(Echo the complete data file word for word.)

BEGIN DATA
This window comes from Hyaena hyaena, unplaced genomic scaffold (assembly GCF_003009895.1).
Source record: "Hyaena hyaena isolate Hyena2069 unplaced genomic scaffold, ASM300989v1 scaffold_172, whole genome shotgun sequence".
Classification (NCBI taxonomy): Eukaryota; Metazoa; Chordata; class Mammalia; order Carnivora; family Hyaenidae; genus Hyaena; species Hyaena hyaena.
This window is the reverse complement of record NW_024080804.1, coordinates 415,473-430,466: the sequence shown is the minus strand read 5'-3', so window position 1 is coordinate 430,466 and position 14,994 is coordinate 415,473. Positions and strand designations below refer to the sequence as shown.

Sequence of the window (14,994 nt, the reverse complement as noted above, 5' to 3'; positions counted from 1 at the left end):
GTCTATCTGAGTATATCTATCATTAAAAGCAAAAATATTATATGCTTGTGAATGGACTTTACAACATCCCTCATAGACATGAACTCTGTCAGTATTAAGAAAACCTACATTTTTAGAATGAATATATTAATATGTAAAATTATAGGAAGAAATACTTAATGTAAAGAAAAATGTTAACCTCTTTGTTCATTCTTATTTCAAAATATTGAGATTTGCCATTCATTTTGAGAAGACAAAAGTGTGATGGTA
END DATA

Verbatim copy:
This window comes from Hyaena hyaena, unplaced genomic scaffold (assembly GCF_003009895.1).
Source record: "Hyaena hyaena isolate Hyena2069 unplaced genomic scaffold, ASM300989v1 scaffold_172, whole genome shotgun sequence".
Classification (NCBI taxonomy): Eukaryota; Metazoa; Chordata; class Mammalia; order Carnivora; family Hyaenidae; genus Hyaena; species Hyaena hyaena.
This window is the reverse complement of record NW_024080804.1, coordinates 415,473-430,466: the sequence shown is the minus strand read 5'-3', so window position 1 is coordinate 430,466 and position 14,994 is coordinate 415,473. Positions and strand designations below refer to the sequence as shown.

Sequence of the window (14,994 nt, the reverse complement as noted above, 5' to 3'; positions counted from 1 at the left end):
GTCTATCTGAGTATATCTATCATTAAAAGCAAAAATATTATATGCTTGTGAATGGACTTTACAACATCCCTCATAGACATGAACTCTGTCAGTATTAAGAAAACCTACATTTTTAGAATGAATATATTAATATGTAAAATTATAGGAAGAAATACTTAATGTAAAGAAAAATGTTAACCTCTTTGTTCATTCTTATTTCAAAATATTGAGATTTGCCATTCATTTTGAGAAGACAAAAGTGTGATGGTA